The Beat’s Gregory Paul Silber has been accused of having a bit of an… obsessive personality. Each week in Silber Linings, he takes a humorous look at the weirdest, funniest, and most obscure bits of comics and pop culture that he can’t get out of his head.

If you’re reading this site, you probably enjoy fiction about people beating each other up, and if you enjoy fiction about people beating each other up, there’s a good chance you’ve seen last year’s John Wick: Chapter 4. And, of course, if you’ve kept up with the John Wick series, you almost certainly don’t need me to tell you that all four installments are capital-G Great action movies.

Partly because of the franchise’s blockbuster success, I worry the average person doesn’t realize John Wick’s adventures are in a different league than most other contemporary franchise fare. It may have similar box office returns (currently surpassing $1 billion worldwide). Still, the latest MCU thing or Jurassic-whatever can’t compete with the auteur craftsmanship of the series that arguably relaunched Keanu Reeves‘ career.

Keanu Reeves’ best John Wick film was the first

Let’s start with Reeves, not because he stars as the titular reluctant assassin, but because he’s a key reason people underestimate this franchise. Maybe Keanu is a seemingly universally beloved Internet Boyfriend now, but in 2014, when the original John Wick was released, he was still a punchline. I remember because I’ve been a massive fan of The Matrix (and a Matrix-sequel apologist) since I was 12. So, I was on the “Keanu Reeves is a good actor” train for over a decade before it was cool.

I don’t mean to sound defensive. However, I suspect younger readers have no idea how ubiquitous the notion was in 2014 that Keanu was just a weird, goofy dude who couldn’t act and had no business being the star he was in his younger years. In the decade that followed, Reeves has deservedly enjoyed a more positive reassessment by fans and critics alike, and his role in that first Wick film specifically might be the best of his career.

…More on that later.

I’m not done talking about how the original John Wick‘s artistic and commercial success seemed to come out of nowhere. For one thing, let’s face it: John Wick isn’t a great title, especially in 2014, when nobody knew what the hell a John Wick even was. In general, I would advise against making the title of your story the name of Some Guy, especially when it’s not even a famous Some Guy at the time of release.

(While we’re on the subject, John Wick: Chapter 3 – Parabellum is an especially bad title for an otherwise great film. A colon and a dash in a single title are too much punctuation and don’t match the other sequels’ title structure. What the hell is a “Parabellum” anyway?)

I don’t recall much advertisement for the original John Wick either, which might have something to do with its estimated budget of only $20-30 million. Compared to other action films around the same time, 2016’s Deadpool had a $58 million budget, which was considered quite modest for an action blockbuster at the time.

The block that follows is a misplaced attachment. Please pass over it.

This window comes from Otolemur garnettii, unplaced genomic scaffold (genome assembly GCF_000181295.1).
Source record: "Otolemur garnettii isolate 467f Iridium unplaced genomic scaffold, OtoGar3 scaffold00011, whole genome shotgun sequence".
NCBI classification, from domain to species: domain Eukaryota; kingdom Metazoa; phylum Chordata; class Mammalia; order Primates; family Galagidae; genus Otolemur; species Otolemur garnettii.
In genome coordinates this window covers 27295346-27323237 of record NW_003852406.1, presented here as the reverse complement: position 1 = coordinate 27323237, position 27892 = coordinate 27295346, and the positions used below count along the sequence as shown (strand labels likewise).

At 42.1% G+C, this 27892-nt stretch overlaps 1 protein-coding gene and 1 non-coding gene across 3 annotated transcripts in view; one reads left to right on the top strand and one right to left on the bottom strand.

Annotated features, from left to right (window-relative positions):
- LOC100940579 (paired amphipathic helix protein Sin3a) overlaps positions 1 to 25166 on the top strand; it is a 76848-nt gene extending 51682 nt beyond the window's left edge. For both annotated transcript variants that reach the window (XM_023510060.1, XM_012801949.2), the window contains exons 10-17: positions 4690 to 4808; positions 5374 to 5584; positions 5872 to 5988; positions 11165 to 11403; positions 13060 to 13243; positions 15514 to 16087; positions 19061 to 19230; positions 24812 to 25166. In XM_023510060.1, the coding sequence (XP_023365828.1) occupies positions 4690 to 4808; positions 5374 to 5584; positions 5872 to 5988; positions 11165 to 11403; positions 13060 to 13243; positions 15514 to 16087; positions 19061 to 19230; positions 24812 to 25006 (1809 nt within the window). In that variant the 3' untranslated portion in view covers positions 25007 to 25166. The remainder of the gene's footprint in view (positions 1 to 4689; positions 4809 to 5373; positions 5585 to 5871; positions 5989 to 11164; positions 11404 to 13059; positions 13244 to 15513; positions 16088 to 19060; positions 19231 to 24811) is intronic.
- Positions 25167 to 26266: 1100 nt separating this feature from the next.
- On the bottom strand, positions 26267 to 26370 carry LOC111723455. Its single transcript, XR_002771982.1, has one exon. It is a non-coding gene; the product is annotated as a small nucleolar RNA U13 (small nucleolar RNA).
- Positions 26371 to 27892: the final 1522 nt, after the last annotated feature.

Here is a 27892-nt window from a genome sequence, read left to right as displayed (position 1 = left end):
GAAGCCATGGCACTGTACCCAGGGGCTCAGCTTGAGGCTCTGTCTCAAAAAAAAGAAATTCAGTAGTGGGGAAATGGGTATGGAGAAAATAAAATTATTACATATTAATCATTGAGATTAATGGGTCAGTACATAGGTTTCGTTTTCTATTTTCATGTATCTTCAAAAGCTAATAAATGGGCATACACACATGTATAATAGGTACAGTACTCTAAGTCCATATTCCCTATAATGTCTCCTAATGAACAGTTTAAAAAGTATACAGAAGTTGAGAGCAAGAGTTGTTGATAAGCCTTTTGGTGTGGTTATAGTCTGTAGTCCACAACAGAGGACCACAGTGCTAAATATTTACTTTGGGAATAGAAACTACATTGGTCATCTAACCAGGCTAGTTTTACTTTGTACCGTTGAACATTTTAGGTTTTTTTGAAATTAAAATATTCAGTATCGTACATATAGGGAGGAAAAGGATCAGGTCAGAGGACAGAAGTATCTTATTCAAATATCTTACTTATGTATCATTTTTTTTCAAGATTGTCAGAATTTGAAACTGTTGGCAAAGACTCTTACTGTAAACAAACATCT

That first John Wick movie was a sleeper hit. However, as positive word of mouth spread, it eventually grossed $86 million. I didn’t see it until 2016 after hearing my coworkers rant to each other about how much they love the film. Since I don’t follow football, I spent my Superbowl Sunday that year watching John Wick for the first time instead of the game, and instantly fell in love (this might shock you, but the guy who writes a column about comics and related geek shit doesn’t follow sports).

What lengths would you go to for your pet?

If you’re familiar with the movie, you know the gist of the plot: retired assassin John Wick’s wife dies, gifting Wick a puppy as one last loving gesture so that he has “someone to love” in her absence. Wick instantly falls in love with the dog, but after the grieving man unwittingly pisses off the son of a Russian mob boss, they raid his home, steal his beloved car, burn the house down, and, worst of all, kill the dog.

I know the thing with the dog is what keeps many people away from John Wick (there’s a whole website for them), including at least one editor of this very column (Greg is correct; his editor is not down for using animal death as a plot device and will use this moment to ride his hobbyhorse: I do not forgive Tom King for killing Ebony). And look, I get it. I love dogs—I grew up with a gentle and sweet black lab named Max, whom I miss every day—and it’s always a huge bummer when they die in a movie or any work of fiction, for that matter (the same goes for cats). Bullies at school used to “joke” that they wanted to kill my dog. He died of natural causes several years later, but it was fucked up.